You may be familiar with author Henry David Thoreau’s saying, “If a man does not keep pace with his companions, perhaps it is because he hears a different drummer. Let him step to the music which he hears, however measured or far away.”
Thoreau metaphorically advises one to ‘be yourself,’ but what does it mean to step to one’s own music?
Psychologist Abraham Maslow used the term self-actualization to describe what he believed to be the final level of psychological development. At this stage, the full personal potential of the individual is realized.
Carl Jung offered the concept of individuation as a psychological process that makes one truly a unique, genuine and passionate being.
Jungian author Murray Stein explained individuation as “the inner union of pieces of the psyche that were divided and split off by earlier developmental demands and processes.”
“Demands and processes” refer to childhood wounding in which authentic parts of ourselves were repressed into the unconscious. During individuation, our outward personas – who we think we are – are introduced to our repressed shadow material. The task is to meet, take ownership and reintegrate these ‘bad’ or undervalued parts into our beings and apply them in our outer world.
Individuation involves separating ourselves from conformity and from the collective. Thoreau stated, “Let everyone mind his/[her] own business, and endeavor to be what [s]he was made.” Indeed, individuation promotes choosing from an internal reference point rather than relying upon the collective norms of what we ‘should,’ ‘have to’ or ‘must’ do. As we detach from mother, father, family and society, a loss of dependency results in personal suffering.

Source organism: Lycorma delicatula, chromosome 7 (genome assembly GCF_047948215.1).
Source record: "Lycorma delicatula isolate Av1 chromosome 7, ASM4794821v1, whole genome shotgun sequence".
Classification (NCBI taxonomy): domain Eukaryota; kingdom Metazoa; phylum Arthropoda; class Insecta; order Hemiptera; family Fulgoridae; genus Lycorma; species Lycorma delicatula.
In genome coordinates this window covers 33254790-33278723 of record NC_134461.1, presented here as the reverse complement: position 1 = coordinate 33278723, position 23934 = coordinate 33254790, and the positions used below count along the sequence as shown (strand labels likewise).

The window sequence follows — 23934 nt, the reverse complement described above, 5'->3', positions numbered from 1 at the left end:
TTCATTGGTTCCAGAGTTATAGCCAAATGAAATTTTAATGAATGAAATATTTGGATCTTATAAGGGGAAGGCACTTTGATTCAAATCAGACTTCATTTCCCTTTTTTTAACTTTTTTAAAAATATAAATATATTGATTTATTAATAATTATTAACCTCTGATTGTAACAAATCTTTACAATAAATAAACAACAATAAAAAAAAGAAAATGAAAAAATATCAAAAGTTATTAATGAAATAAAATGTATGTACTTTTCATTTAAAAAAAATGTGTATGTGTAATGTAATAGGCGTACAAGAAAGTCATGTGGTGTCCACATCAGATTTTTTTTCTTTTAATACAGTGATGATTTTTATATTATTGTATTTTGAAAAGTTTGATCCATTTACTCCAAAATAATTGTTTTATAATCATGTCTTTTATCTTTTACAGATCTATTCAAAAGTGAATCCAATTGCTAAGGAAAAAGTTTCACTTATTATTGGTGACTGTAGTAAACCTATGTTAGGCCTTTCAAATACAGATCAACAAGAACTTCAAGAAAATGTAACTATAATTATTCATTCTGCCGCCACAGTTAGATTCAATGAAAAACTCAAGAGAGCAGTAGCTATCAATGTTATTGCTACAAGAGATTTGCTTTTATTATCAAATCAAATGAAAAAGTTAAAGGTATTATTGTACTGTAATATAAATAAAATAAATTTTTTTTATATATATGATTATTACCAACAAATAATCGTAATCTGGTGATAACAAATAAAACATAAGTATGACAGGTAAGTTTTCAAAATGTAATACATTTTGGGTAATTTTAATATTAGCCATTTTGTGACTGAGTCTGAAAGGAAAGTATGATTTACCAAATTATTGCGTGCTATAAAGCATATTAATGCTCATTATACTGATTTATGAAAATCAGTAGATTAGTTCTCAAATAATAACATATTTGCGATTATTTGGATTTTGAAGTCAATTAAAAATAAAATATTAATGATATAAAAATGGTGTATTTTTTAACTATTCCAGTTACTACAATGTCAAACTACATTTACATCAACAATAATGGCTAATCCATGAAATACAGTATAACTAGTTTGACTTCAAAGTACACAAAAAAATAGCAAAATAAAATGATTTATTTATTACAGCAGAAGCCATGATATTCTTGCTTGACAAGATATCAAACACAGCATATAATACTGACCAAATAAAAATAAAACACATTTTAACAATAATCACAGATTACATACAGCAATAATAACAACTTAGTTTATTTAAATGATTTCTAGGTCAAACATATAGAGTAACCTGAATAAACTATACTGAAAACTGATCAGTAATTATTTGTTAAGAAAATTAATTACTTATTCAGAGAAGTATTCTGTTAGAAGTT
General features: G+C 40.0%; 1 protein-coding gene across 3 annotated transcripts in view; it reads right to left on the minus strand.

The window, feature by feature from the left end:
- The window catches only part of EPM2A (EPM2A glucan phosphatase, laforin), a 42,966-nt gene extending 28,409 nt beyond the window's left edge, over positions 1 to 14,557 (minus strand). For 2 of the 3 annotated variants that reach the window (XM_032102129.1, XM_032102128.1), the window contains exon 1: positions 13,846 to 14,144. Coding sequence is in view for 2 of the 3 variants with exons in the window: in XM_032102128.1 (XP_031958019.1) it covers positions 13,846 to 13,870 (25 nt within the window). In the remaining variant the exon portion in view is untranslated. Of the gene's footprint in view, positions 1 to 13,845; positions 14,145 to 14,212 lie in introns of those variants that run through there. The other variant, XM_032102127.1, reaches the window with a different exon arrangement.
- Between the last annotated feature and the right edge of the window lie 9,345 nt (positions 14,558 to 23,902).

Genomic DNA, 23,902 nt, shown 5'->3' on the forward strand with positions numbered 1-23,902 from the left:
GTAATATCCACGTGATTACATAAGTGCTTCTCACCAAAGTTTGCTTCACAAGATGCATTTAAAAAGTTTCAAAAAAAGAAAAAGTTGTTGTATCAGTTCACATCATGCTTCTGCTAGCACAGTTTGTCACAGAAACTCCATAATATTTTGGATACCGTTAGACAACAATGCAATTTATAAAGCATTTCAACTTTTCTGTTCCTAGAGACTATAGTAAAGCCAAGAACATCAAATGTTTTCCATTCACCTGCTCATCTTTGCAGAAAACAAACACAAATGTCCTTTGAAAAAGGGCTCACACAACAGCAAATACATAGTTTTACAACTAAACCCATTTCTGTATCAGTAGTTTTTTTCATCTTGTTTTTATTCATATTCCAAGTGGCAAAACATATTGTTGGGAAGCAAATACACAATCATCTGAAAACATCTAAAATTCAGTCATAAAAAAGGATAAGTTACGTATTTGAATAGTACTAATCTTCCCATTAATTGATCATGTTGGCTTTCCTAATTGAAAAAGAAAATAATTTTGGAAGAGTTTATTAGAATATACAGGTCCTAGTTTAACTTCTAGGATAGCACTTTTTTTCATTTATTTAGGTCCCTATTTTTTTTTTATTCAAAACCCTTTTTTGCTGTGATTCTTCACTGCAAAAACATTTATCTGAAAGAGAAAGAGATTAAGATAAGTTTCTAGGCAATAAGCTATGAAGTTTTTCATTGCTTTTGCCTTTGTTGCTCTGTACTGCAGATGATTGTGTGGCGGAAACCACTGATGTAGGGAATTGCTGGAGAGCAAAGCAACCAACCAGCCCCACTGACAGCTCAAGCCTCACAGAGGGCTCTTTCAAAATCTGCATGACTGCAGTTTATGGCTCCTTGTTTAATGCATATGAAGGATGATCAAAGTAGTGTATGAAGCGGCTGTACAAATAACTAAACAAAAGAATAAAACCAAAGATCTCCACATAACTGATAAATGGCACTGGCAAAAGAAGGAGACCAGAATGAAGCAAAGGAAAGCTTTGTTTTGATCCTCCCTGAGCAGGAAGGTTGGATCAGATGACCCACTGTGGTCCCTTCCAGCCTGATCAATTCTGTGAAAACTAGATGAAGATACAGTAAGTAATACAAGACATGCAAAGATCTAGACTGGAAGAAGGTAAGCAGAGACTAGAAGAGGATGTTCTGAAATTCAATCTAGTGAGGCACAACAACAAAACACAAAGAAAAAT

The sometimes painful price one pays as we continue to individuate on our journey is accepting that we are truly alone. The reward is moving towards living a life larger than our egos and the collective norms. We end up living a life more aligned with who we truly are. As the Chinese philosopher Lao Tzu stated, “When I let go of what I am, I become what I might be.”
Often people think individuation is self-absorbing, ego gratifying and selfish. To the contrary, it is about becoming a mature adult, responsible for our actions. As we break free from family and societal beliefs that once bound us, we are able to offer to others and community our genuine selves. As Jung stated, “individuation does not shut one out from the world, but gathers the world to itself.”
- What are the ‘shoulds,’ ‘have to’s,’ and ‘musts’ that have influenced and continue to influence your life?
- What are the parts of yourself – the traits, labels and roles – that prevent you from stepping off your existing path onto a new, more soulful path?
- What qualities of yourself do you know deep down that you could offer to self, family and community? How do you feel when you think about what you could give?
- Society and family have a huge influence in how we live our lives. How might the family, peers and community you live among react to any change or path redirection you are contemplating?
- What fears surface as you contemplate increased awareness and honouring of your true desires and living more aligned to your true self?